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Ultimate Guide to Speak Beautiful English: The Style of Andrew Hozier

The name of Andrew Hozier-Byrne, commonly known by just the first part of his last name, sounded on every radio station back in 2013 when his mid-tempo soul song "Take Me to Church" went viral worldwide. Not only the balance of darkness and light that he re-invoked on the FM; the old soul emotions of pain and loneliness in words, proportionately mixed with powerful, raw and melodic tune, but also the charisma of the artist himself, helped Andrew to stand out of the crowd. The cloud of curly dark hair, that he himself described as "enough to knit another one of him", and the creative approach to his lyrics is ready to inspire you to advance your English. The lyrics of every song are not fluff that causes spontaneous rhythmic moves in you when heard on the radio, but allow all six human senses (yes, six!) to trace the depth of meaning behind it. Here, Hozier satisfies an essential human need for art in everyday life, and even if your English is not advanced enough, he, perhaps, will give you sufficient motivation to face the fury of English language textbooks again. Hozier's songs cover multiple relevant subjects, such as religion, with alluring references from sacred scriptures, politics, history and art - a tempting combination of features for someone who is always in search of new expressions and words. So, by singing along with Hozier, not only will you improve your vocabulary and pronunciation, listening and speaking skills, simultaneously learning words and phrases that you would never learn anywhere else, but also dive deep into creativity and the poetic essence of music.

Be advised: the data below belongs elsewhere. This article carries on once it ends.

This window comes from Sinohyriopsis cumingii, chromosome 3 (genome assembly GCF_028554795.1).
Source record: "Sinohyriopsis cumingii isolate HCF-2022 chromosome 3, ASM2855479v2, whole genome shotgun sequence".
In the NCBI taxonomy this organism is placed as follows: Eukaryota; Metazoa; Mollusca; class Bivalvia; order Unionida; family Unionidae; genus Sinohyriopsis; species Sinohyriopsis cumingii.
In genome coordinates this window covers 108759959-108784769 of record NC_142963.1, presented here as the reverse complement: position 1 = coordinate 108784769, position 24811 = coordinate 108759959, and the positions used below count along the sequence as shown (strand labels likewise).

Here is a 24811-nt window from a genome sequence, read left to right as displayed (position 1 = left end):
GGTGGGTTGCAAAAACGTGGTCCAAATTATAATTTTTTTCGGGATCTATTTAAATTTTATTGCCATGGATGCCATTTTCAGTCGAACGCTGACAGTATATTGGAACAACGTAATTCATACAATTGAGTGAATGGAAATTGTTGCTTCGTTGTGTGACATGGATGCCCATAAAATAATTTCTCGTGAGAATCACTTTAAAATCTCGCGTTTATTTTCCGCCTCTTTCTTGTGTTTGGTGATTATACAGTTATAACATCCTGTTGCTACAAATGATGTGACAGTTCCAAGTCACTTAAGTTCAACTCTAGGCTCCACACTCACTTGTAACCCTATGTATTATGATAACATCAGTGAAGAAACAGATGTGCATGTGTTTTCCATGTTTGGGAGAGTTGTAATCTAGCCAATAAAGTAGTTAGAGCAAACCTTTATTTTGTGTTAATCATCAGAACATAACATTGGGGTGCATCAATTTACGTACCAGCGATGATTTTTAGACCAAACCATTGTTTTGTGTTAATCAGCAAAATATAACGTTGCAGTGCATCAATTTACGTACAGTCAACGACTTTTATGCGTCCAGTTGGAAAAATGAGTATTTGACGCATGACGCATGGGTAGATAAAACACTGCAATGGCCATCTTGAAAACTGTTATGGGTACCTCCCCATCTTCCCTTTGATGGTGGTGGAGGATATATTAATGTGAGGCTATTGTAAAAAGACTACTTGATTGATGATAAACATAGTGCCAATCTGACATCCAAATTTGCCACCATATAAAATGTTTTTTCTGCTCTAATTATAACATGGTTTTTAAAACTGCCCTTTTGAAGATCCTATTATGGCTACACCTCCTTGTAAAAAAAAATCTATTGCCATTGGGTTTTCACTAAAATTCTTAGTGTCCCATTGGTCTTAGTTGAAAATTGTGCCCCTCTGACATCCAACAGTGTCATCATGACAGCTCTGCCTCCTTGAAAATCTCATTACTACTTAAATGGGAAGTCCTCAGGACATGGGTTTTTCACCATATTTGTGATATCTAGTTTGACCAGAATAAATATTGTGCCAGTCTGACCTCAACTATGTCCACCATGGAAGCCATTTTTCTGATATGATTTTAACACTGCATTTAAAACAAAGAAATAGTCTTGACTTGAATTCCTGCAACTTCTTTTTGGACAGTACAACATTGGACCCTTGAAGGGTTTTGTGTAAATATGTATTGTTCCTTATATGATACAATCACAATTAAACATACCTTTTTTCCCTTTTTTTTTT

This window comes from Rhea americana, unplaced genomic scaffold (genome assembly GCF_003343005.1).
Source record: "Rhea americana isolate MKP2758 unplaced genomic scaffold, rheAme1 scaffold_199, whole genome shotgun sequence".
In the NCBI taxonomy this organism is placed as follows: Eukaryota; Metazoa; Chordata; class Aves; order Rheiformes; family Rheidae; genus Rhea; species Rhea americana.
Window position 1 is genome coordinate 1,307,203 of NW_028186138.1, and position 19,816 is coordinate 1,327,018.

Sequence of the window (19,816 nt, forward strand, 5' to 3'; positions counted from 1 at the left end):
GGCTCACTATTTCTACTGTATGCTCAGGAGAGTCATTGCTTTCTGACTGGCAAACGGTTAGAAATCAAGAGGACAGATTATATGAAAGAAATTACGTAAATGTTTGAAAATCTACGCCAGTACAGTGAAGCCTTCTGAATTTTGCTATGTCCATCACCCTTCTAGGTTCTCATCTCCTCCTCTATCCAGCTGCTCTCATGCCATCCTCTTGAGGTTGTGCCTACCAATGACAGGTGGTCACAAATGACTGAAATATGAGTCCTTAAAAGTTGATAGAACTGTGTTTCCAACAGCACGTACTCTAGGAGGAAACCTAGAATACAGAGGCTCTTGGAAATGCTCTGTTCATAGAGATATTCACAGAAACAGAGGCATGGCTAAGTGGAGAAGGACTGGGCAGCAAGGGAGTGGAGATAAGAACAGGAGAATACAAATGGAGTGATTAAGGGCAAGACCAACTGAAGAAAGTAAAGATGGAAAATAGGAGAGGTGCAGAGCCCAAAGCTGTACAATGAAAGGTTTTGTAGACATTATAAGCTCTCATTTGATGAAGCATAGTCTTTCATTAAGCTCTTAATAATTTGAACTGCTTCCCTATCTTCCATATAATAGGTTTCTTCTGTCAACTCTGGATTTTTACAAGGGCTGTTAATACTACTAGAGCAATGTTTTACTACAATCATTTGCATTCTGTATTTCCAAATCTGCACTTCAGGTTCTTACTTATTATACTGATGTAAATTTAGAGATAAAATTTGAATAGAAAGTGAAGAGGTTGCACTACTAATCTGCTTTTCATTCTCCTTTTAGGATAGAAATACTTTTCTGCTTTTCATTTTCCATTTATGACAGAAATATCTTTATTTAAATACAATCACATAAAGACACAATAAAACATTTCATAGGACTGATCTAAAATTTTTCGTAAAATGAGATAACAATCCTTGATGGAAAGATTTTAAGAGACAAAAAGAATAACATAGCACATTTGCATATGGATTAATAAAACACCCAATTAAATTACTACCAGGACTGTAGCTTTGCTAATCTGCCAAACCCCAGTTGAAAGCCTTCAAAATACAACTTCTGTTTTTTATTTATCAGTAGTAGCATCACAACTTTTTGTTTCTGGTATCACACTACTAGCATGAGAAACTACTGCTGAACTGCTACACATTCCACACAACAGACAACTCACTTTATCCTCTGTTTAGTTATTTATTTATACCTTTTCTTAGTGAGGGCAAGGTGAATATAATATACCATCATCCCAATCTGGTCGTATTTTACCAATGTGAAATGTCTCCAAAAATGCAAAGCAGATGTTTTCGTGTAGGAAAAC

The study of the profundity of Hozier's lyrical genius can easily become the work of someone's life. However, let's fall into the rabbit hole and glance into some of his songs to see;

Austerity in the tune but richness and elegance in the words of “Take Me to Church”.

Recorded in an attic it managed to become a timeless piece of music. “Take Me to Church” blended themes of politics and morality, stigma and choice, with a secret ingredient of dark humour. It contains the rarity of contradictions hidden in the metaphors. You can hear the magnificence of cathedrals, the controversy of religious confession, the petit mort in just one song.

"In the madness and soil

Of that sad earthly scene

Only then I am human

Only then I am clean"

Nonetheless, despite the long lasting popularity of this hit, Hozier manages to stay afloat in the music industry, surpassing the role of being a one-hit wonder. The newly made album “Unreal Unearth”, the eerie cover of which differs significantly from the two previous ones, suggesting its uneasy content, continues to amaze its listeners with fathomless allegories, literary references and rich vocabulary that would be possibly useful to English learners. Here, Hozier takes us to the 14th century and back, with 16 tracks one way or another inspired by Dante’s “Inferno”. Let’s shortly discuss some of the songs below.